Consumer goods companies could make a big difference by signing long-term contracts with recyclers for material, Pochiro says. This would help insulate recycling companies from fluctuations in the commodity market and potentially stop more collapses like that of rePlanet. 

Last November, beverage maker Nestle Waters North America signed a multiyear contract with CarbonLITE, a company that recycles and produces food-grade PET plastic. With this guaranteed demand, CarbonLITE is now building a new facility in Lehigh Valley, Pennsylvania, that is expected to recycle more than 2 billion used bottles every year.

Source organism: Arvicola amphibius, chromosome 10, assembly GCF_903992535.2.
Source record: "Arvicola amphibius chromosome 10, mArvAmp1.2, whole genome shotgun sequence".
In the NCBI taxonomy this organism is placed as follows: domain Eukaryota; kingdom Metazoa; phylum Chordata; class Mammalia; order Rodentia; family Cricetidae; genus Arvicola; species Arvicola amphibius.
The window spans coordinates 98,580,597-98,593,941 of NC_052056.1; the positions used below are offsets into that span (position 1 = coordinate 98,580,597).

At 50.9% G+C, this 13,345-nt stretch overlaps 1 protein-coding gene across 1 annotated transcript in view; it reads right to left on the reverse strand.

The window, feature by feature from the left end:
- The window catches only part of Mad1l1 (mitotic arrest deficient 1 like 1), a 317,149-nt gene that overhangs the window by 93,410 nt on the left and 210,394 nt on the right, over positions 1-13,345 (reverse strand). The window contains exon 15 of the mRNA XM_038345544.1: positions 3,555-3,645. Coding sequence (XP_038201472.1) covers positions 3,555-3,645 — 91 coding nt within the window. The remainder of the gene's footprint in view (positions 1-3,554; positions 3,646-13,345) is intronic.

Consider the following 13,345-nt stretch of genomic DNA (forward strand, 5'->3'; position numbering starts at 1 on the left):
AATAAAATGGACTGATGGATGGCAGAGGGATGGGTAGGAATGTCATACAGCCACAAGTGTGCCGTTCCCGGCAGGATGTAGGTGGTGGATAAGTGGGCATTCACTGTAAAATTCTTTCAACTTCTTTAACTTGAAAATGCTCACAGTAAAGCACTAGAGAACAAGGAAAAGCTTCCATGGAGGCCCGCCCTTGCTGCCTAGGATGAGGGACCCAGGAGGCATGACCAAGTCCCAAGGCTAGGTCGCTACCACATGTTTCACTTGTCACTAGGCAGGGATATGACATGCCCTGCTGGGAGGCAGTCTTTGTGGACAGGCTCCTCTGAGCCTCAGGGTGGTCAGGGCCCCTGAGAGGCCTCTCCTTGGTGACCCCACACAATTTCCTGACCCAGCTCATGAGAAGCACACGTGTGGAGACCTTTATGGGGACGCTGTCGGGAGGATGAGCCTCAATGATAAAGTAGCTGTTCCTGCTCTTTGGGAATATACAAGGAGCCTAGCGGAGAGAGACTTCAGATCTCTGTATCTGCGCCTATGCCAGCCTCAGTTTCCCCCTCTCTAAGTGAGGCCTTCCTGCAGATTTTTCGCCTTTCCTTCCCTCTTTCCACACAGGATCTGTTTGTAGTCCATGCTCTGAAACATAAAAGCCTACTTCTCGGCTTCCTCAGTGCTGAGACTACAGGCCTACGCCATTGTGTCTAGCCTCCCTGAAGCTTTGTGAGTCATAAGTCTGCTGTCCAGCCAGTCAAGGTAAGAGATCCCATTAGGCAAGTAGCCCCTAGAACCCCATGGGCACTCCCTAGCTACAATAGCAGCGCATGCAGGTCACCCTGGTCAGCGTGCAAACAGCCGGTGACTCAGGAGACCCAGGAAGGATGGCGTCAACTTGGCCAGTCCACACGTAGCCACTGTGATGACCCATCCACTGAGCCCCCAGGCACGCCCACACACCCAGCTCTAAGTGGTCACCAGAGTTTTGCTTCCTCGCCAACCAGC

There are things that shoppers can do, too. 

“Buy recycled,” Pochiro recommended. 

Sanborn said that consumers who don’t like the plastic packaging they receive with their products should lay it all out on the floor, take a photo of the plastic, upload it to social media, tag the company that sent it to them and complain. 

“Be really loud and squeaky. The squeaky wheels get greased,” she said.